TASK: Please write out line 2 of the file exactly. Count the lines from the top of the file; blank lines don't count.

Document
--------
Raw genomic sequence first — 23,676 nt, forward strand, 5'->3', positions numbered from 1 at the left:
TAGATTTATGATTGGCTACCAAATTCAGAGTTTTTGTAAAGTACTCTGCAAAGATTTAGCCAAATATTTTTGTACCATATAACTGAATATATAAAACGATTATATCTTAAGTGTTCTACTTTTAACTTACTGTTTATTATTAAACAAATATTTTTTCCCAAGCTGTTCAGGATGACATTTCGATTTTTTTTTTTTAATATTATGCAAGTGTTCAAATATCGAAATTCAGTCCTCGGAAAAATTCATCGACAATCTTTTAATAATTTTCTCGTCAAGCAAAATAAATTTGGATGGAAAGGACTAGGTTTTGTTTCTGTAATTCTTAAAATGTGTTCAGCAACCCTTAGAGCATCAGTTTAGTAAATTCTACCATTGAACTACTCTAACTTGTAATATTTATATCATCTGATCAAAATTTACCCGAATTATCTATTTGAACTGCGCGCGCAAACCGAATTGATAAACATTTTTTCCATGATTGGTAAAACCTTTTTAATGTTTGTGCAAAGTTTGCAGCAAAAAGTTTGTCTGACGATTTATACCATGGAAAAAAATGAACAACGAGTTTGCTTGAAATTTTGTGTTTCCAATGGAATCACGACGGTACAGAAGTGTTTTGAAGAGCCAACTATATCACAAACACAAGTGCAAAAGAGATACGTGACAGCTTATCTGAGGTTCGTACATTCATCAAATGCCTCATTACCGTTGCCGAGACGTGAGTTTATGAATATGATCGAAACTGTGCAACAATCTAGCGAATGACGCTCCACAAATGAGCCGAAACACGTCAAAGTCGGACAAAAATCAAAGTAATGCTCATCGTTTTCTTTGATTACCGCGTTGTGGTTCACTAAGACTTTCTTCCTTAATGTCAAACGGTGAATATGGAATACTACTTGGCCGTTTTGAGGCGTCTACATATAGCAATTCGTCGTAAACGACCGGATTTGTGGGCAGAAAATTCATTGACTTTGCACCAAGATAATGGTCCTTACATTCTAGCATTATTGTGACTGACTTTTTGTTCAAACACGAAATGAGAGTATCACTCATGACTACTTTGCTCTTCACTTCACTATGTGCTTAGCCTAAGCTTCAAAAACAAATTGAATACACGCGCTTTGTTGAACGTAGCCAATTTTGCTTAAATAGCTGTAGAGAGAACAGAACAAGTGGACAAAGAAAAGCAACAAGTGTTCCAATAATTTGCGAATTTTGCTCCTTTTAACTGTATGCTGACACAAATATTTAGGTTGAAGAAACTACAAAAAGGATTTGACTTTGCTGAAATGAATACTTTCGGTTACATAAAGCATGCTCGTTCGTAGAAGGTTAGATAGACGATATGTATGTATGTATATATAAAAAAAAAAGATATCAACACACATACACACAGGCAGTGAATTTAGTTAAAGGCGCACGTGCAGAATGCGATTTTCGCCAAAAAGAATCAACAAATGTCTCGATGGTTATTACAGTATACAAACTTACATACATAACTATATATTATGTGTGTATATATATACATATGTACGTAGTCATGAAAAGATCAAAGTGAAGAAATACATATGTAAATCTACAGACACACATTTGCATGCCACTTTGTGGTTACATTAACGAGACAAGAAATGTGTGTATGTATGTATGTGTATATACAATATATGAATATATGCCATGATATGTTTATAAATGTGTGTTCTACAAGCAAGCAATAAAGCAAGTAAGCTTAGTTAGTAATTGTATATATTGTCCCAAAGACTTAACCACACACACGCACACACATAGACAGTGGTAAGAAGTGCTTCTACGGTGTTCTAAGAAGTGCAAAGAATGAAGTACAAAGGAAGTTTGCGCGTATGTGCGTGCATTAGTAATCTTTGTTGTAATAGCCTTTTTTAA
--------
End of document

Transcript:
TAGATTTATGATTGGCTACCAAATTCAGAGTTTTTGTAAAGTACTCTGCAAAGATTTAGCCAAATATTTTTGTACCATATAACTGAATATATAAAACGATTATATCTTAAGTGTTCTACTTTTAACTTACTGTTTATTATTAAACAAATATTTTTTCCCAAGCTGTTCAGGATGACATTTCGATTTTTTTTTTTTAATATTATGCAAGTGTTCAAATATCGAAATTCAGTCCTCGGAAAAATTCATCGACAATCTTTTAATAATTTTCTCGTCAAGCAAAATAAATTTGGATGGAAAGGACTAGGTTTTGTTTCTGTAATTCTTAAAATGTGTTCAGCAACCCTTAGAGCATCAGTTTAGTAAATTCTACCATTGAACTACTCTAACTTGTAATATTTATATCATCTGATCAAAATTTACCCGAATTATCTATTTGAACTGCGCGCGCAAACCGAATTGATAAACATTTTTTCCATGATTGGTAAAACCTTTTTAATGTTTGTGCAAAGTTTGCAGCAAAAAGTTTGTCTGACGATTTATACCATGGAAAAAAATGAACAACGAGTTTGCTTGAAATTTTGTGTTTCCAATGGAATCACGACGGTACAGAAGTGTTTTGAAGAGCCAACTATATCACAAACACAAGTGCAAAAGAGATACGTGACAGCTTATCTGAGGTTCGTACATTCATCAAATGCCTCATTACCGTTGCCGAGACGTGAGTTTATGAATATGATCGAAACTGTGCAACAATCTAGCGAATGACGCTCCACAAATGAGCCGAAACACGTCAAAGTCGGACAAAAATCAAAGTAATGCTCATCGTTTTCTTTGATTACCGCGTTGTGGTTCACTAAGACTTTCTTCCTTAATGTCAAACGGTGAATATGGAATACTACTTGGCCGTTTTGAGGCGTCTACATATAGCAATTCGTCGTAAACGACCGGATTTGTGGGCAGAAAATTCATTGACTTTGCACCAAGATAATGGTCCTTACATTCTAGCATTATTGTGACTGACTTTTTGTTCAAACACGAAATGAGAGTATCACTCATGACTACTTTGCTCTTCACTTCACTATGTGCTTAGCCTAAGCTTCAAAAACAAATTGAATACACGCGCTTTGTTGAACGTAGCCAATTTTGCTTAAATAGCTGTAGAGAGAACAGAACAAGTGGACAAAGAAAAGCAACAAGTGTTCCAATAATTTGCGAATTTTGCTCCTTTTAACTGTATGCTGACACAAATATTTAGGTTGAAGAAACTACAAAAAGGATTTGACTTTGCTGAAATGAATACTTTCGGTTACATAAAGCATGCTCGTTCGTAGAAGGTTAGATAGACGATATGTATGTATGTATATATAAAAAAAAAAGATATCAACACACATACACACAGGCAGTGAATTTAGTTAAAGGCGCACGTGCAGAATGCGATTTTCGCCAAAAAGAATCAACAAATGTCTCGATGGTTATTACAGTATACAAACTTACATACATAACTATATATTATGTGTGTATATATATACATATGTACGTAGTCATGAAAAGATCAAAGTGAAGAAATACATATGTAAATCTACAGACACACATTTGCATGCCACTTTGTGGTTACATTAACGAGACAAGAAATGTGTGTATGTATGTATGTGTATATACAATATATGAATATATGCCATGATATGTTTATAAATGTGTGTTCTACAAGCAAGCAATAAAGCAAGTAAGCTTAGTTAGTAATTGTATATATTGTCCCAAAGACTTAACCACACACACGCACACACATAGACAGTGGTAAGAAGTGCTTCTACGGTGTTCTAAGAAGTGCAAAGAATGAAGTACAAAGGAAGTTTGCGCGTATGTGCGTGCATTAGTAATCTTTGTTGTAATAGCCTTTTTTAA